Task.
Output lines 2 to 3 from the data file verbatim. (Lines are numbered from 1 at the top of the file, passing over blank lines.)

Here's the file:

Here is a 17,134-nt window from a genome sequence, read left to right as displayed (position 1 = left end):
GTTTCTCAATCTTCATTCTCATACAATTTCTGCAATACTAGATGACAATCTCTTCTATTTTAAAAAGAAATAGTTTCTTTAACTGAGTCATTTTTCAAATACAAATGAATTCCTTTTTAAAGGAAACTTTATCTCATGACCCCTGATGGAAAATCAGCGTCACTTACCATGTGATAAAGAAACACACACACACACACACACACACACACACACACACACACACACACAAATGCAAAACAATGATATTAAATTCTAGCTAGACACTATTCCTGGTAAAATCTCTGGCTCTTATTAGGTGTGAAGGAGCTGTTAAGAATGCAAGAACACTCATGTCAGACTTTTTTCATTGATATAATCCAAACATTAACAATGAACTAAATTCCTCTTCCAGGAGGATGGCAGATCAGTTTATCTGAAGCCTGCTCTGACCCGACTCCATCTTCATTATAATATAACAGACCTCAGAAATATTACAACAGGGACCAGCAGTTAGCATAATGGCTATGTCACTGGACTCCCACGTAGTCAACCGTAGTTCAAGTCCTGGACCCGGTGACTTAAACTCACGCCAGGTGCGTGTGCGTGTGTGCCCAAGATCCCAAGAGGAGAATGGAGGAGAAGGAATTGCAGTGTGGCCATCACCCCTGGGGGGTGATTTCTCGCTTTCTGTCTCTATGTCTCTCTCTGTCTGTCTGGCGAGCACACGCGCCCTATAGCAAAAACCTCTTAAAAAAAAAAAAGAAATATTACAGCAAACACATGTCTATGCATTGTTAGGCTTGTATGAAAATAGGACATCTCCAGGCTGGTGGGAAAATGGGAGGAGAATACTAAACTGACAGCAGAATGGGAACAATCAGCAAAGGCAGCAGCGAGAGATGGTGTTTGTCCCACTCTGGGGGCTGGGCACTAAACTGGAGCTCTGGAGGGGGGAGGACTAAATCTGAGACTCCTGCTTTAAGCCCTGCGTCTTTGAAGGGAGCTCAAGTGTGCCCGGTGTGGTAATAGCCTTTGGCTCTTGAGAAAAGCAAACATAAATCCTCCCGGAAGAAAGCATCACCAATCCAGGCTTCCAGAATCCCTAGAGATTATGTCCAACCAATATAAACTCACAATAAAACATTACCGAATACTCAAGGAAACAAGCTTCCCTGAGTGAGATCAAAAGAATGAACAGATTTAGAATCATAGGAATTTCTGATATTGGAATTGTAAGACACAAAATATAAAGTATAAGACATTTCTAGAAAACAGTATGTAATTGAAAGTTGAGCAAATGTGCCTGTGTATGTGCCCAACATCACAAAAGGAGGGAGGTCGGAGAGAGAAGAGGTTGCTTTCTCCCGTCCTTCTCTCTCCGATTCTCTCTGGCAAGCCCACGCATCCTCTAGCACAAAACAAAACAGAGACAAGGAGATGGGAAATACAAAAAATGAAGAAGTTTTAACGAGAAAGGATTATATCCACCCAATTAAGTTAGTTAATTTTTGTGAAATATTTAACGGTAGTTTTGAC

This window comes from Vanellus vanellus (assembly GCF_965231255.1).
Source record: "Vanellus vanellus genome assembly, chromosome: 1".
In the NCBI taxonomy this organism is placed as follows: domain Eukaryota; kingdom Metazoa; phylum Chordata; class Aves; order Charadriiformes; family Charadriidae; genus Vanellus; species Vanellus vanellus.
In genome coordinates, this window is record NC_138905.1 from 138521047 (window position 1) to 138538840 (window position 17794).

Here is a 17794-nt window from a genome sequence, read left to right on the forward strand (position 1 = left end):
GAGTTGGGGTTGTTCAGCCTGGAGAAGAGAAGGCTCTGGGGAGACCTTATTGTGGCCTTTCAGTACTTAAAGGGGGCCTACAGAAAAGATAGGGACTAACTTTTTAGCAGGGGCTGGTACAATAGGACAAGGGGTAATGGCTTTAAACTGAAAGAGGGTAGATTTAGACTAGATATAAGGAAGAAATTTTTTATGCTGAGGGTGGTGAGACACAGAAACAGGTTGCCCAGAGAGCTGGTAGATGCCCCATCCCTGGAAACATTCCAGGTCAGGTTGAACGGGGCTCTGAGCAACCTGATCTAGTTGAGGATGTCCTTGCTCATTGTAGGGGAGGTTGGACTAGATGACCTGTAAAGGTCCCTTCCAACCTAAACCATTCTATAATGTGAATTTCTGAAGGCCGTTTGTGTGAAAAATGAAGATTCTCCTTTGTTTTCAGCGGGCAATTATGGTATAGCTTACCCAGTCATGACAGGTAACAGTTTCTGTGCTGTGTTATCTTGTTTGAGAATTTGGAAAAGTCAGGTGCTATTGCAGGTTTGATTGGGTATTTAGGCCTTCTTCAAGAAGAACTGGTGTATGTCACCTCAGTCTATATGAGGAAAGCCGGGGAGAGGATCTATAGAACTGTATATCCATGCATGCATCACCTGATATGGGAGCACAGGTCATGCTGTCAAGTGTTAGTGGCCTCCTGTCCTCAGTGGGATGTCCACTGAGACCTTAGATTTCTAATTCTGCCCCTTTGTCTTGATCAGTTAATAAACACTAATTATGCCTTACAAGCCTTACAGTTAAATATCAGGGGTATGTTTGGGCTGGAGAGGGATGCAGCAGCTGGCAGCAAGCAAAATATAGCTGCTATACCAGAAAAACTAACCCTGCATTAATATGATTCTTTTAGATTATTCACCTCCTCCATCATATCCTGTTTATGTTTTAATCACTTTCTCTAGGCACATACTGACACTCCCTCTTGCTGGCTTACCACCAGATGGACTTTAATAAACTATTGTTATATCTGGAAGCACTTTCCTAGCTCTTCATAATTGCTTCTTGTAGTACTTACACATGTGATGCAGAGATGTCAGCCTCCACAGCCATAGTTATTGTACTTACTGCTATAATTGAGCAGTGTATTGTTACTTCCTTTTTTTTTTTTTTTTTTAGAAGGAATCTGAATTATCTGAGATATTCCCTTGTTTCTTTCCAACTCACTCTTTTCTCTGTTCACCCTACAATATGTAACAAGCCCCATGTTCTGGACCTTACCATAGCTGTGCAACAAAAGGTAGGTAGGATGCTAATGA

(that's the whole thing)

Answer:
GTTTCTCAATCTTCATTCTCATACAATTTCTGCAATACTAGATGACAATCTCTTCTATTTTAAAAAGAAATAGTTTCTTTAACTGAGTCATTTTTCAAATACAAATGAATTCCTTTTTAAAGGAAACTTTATCTCATGACCCCTGATGGAAAATCAGCGTCACTTACCATGTGATAAAGAAACACACACACACACACACACACACACACACACACACACACACACACAAATGCAAAACAATGATATTAAATTCTAGCTAGACACTATTCCTGGTAAAATCTCTGGCTCTTATTAGGTGTGAAGGAGCTGTTAAGAATGCAAGAACACTCATGTCAGACTTTTTTCATTGATATAATCCAAACATTAACAATGAACTAAATTCCTCTTCCAGGAGGATGGCAGATCAGTTTATCTGAAGCCTGCTCTGACCCGACTCCATCTTCATTATAATATAACAGACCTCAGAAATATTACAACAGGGACCAGCAGTTAGCATAATGGCTATGTCACTGGACTCCCACGTAGTCAACCGTAGTTCAAGTCCTGGACCCGGTGACTTAAACTCACGCCAGGTGCGTGTGCGTGTGTGCCCAAGATCCCAAGAGGAGAATGGAGGAGAAGGAATTGCAGTGTGGCCATCACCCCTGGGGGGTGATTTCTCGCTTTCTGTCTCTATGTCTCTCTCTGTCTGTCTGGCGAGCACACGCGCCCTATAGCAAAAACCTCTTAAAAAAAAAAAAGAAATATTACAGCAAACACATGTCTATGCATTGTTAGGCTTGTATGAAAATAGGACATCTCCAGGCTGGTGGGAAAATGGGAGGAGAATACTAAACTGACAGCAGAATGGGAACAATCAGCAAAGGCAGCAGCGAGAGATGGTGTTTGTCCCACTCTGGGGGCTGGGCACTAAACTGGAGCTCTGGAGGGGGGAGGACTAAATCTGAGACTCCTGCTTTAAGCCCTGCGTCTTTGAAGGGAGCTCAAGTGTGCCCGGTGTGGTAATAGCCTTTGGCTCTTGAGAAAAGCAAACATAAATCCTCCCGGAAGAAAGCATCACCAATCCAGGCTTCCAGAATCCCTAGAGATTATGTCCAACCAATATAAACTCACAATAAAACATTACCGAATACTCAAGGAAACAAGCTTCCCTGAGTGAGATCAAAAGAATGAACAGATTTAGAATCATAGGAATTTCTGATATTGGAATTGTAAGACACAAAATATAAAGTATAAGACATTTCTAGAAAACAGTATGTAATTGAAAGTTGAGCAAATGTGCCTGTGTATGTGCCCAACATCACAAAAGGAGGGAGGTCGGAGAGAGAAGAGGTTGCTTTCTCCCGTCCTTCTCTCTCCGATTCTCTCTGGCAAGCCCACGCATCCTCTAGCACAAAACAAAACAGAGACAAGGAGATGGGAAATACAAAAAATGAAGAAGTTTTAACGAGAAAGGATTATATCCACCCAATTAAGTTAGTTAATTTTTGTGAAATATTTAACGGTAGTTTTGAC

This window comes from Vanellus vanellus (assembly GCF_965231255.1).